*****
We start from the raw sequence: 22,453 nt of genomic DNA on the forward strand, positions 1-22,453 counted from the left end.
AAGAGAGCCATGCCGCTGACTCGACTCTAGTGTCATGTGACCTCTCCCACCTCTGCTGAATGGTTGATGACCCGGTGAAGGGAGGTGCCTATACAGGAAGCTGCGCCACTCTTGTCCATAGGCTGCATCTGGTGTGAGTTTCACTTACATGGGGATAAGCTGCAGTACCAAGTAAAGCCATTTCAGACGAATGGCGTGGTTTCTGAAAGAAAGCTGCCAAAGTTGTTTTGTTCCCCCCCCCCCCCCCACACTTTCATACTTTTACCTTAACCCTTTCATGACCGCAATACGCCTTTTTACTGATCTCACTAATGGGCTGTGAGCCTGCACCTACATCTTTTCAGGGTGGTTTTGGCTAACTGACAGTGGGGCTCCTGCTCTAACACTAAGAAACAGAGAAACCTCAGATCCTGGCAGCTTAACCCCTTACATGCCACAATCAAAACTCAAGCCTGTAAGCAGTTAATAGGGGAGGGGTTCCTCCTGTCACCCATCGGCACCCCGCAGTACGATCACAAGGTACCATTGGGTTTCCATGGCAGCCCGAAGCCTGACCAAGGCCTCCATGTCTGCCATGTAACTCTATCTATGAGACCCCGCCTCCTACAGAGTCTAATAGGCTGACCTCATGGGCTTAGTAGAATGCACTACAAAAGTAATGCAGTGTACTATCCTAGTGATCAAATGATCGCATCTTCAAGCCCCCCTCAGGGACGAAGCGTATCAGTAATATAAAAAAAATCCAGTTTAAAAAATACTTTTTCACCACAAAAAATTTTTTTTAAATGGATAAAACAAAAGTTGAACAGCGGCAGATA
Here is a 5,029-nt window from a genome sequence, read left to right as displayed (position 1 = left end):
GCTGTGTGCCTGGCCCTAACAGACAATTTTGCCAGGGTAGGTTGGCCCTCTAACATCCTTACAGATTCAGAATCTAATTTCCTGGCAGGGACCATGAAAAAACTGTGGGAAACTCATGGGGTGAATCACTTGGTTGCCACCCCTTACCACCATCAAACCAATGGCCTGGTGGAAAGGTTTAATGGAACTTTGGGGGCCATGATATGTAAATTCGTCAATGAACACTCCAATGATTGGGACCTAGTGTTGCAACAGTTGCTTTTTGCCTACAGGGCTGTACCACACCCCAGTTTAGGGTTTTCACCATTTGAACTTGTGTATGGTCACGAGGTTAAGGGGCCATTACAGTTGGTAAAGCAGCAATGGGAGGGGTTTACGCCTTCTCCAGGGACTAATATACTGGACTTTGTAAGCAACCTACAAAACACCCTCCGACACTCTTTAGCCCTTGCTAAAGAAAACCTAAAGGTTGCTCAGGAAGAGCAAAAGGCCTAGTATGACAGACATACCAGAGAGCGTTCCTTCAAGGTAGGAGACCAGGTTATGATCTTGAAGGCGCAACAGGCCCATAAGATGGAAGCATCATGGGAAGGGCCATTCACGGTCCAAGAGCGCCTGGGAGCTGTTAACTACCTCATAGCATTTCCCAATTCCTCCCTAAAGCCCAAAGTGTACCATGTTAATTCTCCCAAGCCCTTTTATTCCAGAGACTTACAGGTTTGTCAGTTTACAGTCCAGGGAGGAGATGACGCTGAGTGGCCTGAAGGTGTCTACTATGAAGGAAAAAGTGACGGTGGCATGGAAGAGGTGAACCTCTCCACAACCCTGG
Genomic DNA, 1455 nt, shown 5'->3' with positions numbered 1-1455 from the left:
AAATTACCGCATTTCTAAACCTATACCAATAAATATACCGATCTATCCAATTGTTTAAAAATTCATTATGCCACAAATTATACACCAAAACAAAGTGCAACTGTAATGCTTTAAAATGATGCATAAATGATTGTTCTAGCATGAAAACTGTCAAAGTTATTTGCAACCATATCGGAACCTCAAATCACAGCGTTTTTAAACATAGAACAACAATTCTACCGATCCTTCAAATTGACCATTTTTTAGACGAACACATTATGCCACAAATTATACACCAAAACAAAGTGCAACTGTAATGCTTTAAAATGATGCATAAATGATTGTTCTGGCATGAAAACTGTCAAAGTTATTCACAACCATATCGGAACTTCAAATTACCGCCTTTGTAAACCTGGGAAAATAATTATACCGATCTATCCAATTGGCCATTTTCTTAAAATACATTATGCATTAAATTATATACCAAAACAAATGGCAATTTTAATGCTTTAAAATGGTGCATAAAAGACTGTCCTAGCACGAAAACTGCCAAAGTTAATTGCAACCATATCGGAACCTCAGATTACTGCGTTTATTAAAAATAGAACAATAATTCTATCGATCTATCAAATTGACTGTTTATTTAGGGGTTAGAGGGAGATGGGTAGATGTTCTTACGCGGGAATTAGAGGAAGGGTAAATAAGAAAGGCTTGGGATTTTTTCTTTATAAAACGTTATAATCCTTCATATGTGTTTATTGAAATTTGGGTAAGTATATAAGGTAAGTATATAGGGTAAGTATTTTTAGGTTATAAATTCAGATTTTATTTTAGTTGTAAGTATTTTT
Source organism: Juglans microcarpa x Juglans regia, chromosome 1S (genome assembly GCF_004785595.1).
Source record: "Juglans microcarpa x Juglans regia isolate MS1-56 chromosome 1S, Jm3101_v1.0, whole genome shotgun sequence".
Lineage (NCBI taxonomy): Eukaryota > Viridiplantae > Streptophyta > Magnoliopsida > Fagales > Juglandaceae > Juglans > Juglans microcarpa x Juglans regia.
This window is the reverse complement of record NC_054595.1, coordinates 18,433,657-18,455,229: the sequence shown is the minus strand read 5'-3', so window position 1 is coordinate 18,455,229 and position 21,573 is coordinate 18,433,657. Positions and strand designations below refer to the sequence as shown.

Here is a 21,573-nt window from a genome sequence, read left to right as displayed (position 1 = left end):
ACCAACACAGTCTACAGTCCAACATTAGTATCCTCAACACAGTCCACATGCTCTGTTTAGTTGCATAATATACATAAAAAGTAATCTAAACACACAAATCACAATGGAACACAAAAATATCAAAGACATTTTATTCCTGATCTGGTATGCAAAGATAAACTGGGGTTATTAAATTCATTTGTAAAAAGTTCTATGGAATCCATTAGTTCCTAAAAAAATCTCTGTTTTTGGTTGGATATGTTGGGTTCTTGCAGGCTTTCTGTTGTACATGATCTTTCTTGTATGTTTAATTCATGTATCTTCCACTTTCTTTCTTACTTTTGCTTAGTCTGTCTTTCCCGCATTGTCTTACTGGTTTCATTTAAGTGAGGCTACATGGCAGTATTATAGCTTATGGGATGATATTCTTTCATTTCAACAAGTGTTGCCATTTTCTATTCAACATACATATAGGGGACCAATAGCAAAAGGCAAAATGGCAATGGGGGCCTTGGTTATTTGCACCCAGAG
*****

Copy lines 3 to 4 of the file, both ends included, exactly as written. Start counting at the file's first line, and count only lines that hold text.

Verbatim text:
Here is a 5,029-nt window from a genome sequence, read left to right as displayed (position 1 = left end):
GCTGTGTGCCTGGCCCTAACAGACAATTTTGCCAGGGTAGGTTGGCCCTCTAACATCCTTACAGATTCAGAATCTAATTTCCTGGCAGGGACCATGAAAAAACTGTGGGAAACTCATGGGGTGAATCACTTGGTTGCCACCCCTTACCACCATCAAACCAATGGCCTGGTGGAAAGGTTTAATGGAACTTTGGGGGCCATGATATGTAAATTCGTCAATGAACACTCCAATGATTGGGACCTAGTGTTGCAACAGTTGCTTTTTGCCTACAGGGCTGTACCACACCCCAGTTTAGGGTTTTCACCATTTGAACTTGTGTATGGTCACGAGGTTAAGGGGCCATTACAGTTGGTAAAGCAGCAATGGGAGGGGTTTACGCCTTCTCCAGGGACTAATATACTGGACTTTGTAAGCAACCTACAAAACACCCTCCGACACTCTTTAGCCCTTGCTAAAGAAAACCTAAAGGTTGCTCAGGAAGAGCAAAAGGCCTAGTATGACAGACATACCAGAGAGCGTTCCTTCAAGGTAGGAGACCAGGTTATGATCTTGAAGGCGCAACAGGCCCATAAGATGGAAGCATCATGGGAAGGGCCATTCACGGTCCAAGAGCGCCTGGGAGCTGTTAACTACCTCATAGCATTTCCCAATTCCTCCCTAAAGCCCAAAGTGTACCATGTTAATTCTCCCAAGCCCTTTTATTCCAGAGACTTACAGGTTTGTCAGTTTACAGTCCAGGGAGGAGATGACGCTGAGTGGCCTGAAGGTGTCTACTATGAAGGAAAAAGTGACGGTGGCATGGAAGAGGTGAACCTCTCCACAACCCTGG